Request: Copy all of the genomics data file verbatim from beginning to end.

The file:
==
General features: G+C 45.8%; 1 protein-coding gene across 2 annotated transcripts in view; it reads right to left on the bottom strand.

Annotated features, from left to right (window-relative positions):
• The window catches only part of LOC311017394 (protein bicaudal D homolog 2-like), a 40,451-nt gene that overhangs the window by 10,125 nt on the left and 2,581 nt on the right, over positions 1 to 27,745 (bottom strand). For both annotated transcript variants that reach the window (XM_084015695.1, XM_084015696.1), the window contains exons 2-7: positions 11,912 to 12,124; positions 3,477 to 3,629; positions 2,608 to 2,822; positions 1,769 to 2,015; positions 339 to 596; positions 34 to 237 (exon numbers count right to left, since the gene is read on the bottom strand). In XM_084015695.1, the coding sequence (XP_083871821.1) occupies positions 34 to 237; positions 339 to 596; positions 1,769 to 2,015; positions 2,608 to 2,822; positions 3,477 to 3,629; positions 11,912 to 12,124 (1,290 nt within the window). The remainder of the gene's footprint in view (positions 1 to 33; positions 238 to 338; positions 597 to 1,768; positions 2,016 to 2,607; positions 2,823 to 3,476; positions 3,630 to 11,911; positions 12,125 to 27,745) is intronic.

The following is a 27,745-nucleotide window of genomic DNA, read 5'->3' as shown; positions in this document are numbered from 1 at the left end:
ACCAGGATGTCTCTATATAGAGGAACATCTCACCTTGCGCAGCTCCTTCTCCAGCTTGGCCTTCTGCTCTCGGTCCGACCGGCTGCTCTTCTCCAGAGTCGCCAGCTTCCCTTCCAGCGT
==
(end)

General features: G+C 45.8%; 1 protein-coding gene across 2 annotated transcripts in view; it reads right to left on the bottom strand.

Annotated features, from left to right (window-relative positions):
• The window catches only part of LOC311017394 (protein bicaudal D homolog 2-like), a 40,451-nt gene that overhangs the window by 10,125 nt on the left and 2,581 nt on the right, over positions 1 to 27,745 (bottom strand). For both annotated transcript variants that reach the window (XM_084015695.1, XM_084015696.1), the window contains exons 2-7: positions 11,912 to 12,124; positions 3,477 to 3,629; positions 2,608 to 2,822; positions 1,769 to 2,015; positions 339 to 596; positions 34 to 237 (exon numbers count right to left, since the gene is read on the bottom strand). In XM_084015695.1, the coding sequence (XP_083871821.1) occupies positions 34 to 237; positions 339 to 596; positions 1,769 to 2,015; positions 2,608 to 2,822; positions 3,477 to 3,629; positions 11,912 to 12,124 (1,290 nt within the window). The remainder of the gene's footprint in view (positions 1 to 33; positions 238 to 338; positions 597 to 1,768; positions 2,016 to 2,607; positions 2,823 to 3,476; positions 3,630 to 11,911; positions 12,125 to 27,745) is intronic.

The following is a 27,745-nucleotide window of genomic DNA, read 5'->3' as shown; positions in this document are numbered from 1 at the left end:
ACCAGGATGTCTCTATATAGAGGAACATCTCACCTTGCGCAGCTCCTTCTCCAGCTTGGCCTTCTGCTCTCGGTCCGACCGGCTGCTCTTCTCCAGAGTCGCCAGCTTCCCTTCCAGCGT